For example – for two years, I have been trying to get a series of documents out of the Coast Guard, with no success.  After seeing an Associated Press article in early 2011 about the federal DHS subjecting FOIA requests to political scrutiny, I sent a request to Department of Homeland Security (DHS), of which the Coast Guard is a component, to see if they had interceded in my Coast Guard request.  

DHS initially denied having any documents related to my request.  I told them that – at minimum – they must have the request itself on file, as well as processing paperwork.  They eventually sent me six pages of documents related to the processing of my DHS request, with an e-mail recipient’s name blacked out.  

I submitted an administrative appeal to contest the redaction of the recipient’s name, and waited for several months for a reply.  Eventually, I received a letter from an administrative law judge who had reviewed the appeal, and ruled in our favor.  He remanded the issue back to DHS, and urged them to review their redaction.  As of today (another several months later) DHS has not acted on this matter.  

In addition, the Coast Guard has still not produced any documents after two years.

I am currently in federal court on another FOIA matter, trying to get the Justice Department to release legal opinions about the use of lethal force via UAVs [Unarmed Aerial Vehicles] within the jurisdiction of the United States.  They denied my request for these documents at the end of last year.  There are several related suits currently underway (by the American Civil Liberties Union, the New York Times, and the First Amendment Coalition.)

Documents are here:

 UAV  http://publicrecordmedia.com/freedom-of-information-act-paperwork-office-of-legal-counsel-drone/

 

 Coast Guard  http://publicrecordmedia.com/freedom-of-information-act-us-coast-guard/

 DHS  http://publicrecordmedia.com/department-of-homeland-security/

At last report Matt was in a quandary about mixed – actually contradictory – messages from the Justice Department concerning the disposition of this more recent case. 

As anyone who has submitted a FOIA request knows, Matt’s experience is typical.  Time will tell the outcome and its ramifications – and Matt is a patient and persistent requester with a positive mental attitude.  The articles by Tom Blanton at NSA and Dana Liebelson at POGO engender hope and affirm that, though the system may be slow, FOIA states unequivocally that freedom of information is a basic tenet of an open democracy.

A great help to those who may lack the knowledge or chutzpah to submit a FOIA request would be an opportunity to hear from individuals and organizations in this community who have made the leap into the bureaucratic abyss.  If you have experience you are willing to share, please contact me (mtreacy@onvoymail.com).  If you are willing to share the story of your quest, regardless of the outcome, your experience will be shared with others who have an information need and a right know.  It would be a great way to celebrate the 46th birthday of the Freedom of Information Act.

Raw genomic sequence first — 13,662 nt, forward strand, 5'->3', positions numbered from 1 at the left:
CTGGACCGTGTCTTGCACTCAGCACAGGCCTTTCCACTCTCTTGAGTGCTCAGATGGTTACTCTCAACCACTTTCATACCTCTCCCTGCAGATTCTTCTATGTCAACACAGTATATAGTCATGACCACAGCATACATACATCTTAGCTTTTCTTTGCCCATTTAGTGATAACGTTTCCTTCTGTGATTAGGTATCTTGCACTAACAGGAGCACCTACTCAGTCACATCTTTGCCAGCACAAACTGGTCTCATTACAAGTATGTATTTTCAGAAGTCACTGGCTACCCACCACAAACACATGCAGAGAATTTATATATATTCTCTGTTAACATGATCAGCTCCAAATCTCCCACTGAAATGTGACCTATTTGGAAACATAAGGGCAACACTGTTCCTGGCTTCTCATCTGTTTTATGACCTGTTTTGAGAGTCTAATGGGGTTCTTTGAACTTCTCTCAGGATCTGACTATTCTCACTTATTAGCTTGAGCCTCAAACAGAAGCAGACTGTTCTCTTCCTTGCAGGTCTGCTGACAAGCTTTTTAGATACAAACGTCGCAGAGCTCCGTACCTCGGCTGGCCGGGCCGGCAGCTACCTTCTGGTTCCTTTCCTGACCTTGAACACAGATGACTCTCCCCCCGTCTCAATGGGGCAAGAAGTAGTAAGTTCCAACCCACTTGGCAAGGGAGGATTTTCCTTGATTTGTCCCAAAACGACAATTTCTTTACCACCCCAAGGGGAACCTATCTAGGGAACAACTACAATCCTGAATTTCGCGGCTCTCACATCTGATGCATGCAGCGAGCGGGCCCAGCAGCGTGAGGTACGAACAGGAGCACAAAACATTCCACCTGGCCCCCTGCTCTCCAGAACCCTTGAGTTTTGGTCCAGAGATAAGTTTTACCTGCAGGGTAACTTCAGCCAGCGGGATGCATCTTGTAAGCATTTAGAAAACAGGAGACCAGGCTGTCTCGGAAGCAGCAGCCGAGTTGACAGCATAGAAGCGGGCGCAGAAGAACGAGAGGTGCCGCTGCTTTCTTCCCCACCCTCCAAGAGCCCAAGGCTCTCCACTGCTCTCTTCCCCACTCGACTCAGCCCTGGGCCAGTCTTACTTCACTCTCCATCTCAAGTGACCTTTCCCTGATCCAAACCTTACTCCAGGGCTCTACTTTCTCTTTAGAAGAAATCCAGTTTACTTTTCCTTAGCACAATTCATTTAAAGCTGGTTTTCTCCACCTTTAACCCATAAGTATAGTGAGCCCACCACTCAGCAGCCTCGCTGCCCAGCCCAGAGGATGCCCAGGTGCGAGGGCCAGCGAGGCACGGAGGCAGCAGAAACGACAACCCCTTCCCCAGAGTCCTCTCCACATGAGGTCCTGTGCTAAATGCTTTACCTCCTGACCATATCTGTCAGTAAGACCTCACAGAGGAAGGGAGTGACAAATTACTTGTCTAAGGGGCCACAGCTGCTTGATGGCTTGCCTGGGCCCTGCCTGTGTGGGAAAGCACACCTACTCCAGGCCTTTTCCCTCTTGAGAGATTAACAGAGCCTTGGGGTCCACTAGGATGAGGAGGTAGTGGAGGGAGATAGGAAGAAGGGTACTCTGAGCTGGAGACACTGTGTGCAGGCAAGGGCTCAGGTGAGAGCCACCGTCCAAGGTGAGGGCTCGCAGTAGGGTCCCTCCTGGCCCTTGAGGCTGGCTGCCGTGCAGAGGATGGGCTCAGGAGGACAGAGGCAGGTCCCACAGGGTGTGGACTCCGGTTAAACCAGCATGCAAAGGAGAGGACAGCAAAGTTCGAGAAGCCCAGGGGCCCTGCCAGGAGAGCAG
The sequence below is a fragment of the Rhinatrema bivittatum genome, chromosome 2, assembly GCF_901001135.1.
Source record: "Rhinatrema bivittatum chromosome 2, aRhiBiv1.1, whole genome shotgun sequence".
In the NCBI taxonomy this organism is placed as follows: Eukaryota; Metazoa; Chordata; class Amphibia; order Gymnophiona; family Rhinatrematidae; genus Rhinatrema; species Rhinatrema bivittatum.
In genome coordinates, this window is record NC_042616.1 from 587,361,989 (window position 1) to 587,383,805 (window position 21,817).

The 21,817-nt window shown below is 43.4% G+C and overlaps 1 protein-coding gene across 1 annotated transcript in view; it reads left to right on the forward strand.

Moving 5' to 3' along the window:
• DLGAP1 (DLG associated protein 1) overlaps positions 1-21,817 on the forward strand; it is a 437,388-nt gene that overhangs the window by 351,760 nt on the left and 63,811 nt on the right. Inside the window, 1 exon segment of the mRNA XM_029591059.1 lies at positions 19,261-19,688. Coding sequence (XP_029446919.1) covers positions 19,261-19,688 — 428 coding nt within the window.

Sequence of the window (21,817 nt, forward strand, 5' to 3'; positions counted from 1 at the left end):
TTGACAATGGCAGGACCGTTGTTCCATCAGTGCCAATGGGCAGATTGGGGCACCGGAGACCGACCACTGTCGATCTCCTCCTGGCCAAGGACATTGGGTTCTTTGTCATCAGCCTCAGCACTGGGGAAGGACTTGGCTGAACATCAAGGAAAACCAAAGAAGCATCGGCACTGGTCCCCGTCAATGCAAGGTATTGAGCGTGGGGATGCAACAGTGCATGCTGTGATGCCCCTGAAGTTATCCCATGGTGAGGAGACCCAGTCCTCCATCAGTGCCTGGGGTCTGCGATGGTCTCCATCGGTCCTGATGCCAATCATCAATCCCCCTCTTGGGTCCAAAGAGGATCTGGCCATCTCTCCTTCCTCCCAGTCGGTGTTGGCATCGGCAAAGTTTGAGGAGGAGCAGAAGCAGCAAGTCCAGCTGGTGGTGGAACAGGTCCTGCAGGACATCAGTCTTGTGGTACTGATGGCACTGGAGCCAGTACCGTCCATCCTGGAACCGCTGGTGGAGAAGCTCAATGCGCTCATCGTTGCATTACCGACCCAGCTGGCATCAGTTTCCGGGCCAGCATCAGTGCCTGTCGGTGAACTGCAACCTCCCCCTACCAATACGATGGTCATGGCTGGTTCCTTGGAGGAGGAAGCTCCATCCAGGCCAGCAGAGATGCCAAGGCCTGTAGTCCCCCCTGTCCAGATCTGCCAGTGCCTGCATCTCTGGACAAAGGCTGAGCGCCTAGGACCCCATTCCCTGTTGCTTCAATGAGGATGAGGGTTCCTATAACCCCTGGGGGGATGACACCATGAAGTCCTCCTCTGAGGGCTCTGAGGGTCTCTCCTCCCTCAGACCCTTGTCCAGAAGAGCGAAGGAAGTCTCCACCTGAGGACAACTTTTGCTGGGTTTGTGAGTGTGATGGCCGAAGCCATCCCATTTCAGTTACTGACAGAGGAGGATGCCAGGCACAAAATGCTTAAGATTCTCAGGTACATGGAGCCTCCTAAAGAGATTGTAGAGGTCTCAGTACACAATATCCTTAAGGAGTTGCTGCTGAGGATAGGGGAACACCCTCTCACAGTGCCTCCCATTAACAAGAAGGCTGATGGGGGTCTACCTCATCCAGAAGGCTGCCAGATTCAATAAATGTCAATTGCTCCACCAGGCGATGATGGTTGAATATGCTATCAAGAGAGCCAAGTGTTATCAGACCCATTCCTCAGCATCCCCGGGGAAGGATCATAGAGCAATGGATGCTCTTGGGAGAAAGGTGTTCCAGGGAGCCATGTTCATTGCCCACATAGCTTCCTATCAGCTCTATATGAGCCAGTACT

Selected listing of articles on FOI issues previously posted in Poking Around:·

 

 

 

International Right to Know Day

Though you may not read or hear much about International Right to Know Day on September 28, 2010, the astounding fact is that NGO’s, press groups and others in over forty nations worldwide will be taking a moment to celebrate the essential, if implicit, human right.  Since its inception in 2002 the goal of RTK Day has been to raise global awareness of individuals’ right to access government information and to promote access to information as a fundamental human right.

The underlying principles echoed throughout the celebration of RTK Day are that public interest takes precedence over secrecy and that public bodies play a proactive role as vehicles of public access.  Though transparency has become a buzz word at every level of government, organizations and advocates who are truly concerned might well take a collective deep breath and review the reality.  For advocates laboring in the local vineyard there is strength to be found in the fact that committed colleagues in a host of nations are making waves and even progress.  While Canada celebrates International RTK – and the right itself – with great gusto other nations ranging from Bulgaria to China to Nigeria believe, work and are taking concrete steps to promote the right to know as a basic human right.

One example of work in progress is the extensive draft report currently being circulated for discussion throughout Europe.   Access Info Europe and the Open Knowledge Foundation, in collaboration with Open Society Institute Information Program, are holding a “public consultation” on open government data and the right of access to information based on that document that bears the working title Beyond Access. The draft report assesses the current status of open government data and the right to reuse, offering a current and inclusive review of movements, examples and comments on future directions.  It’s worth a look.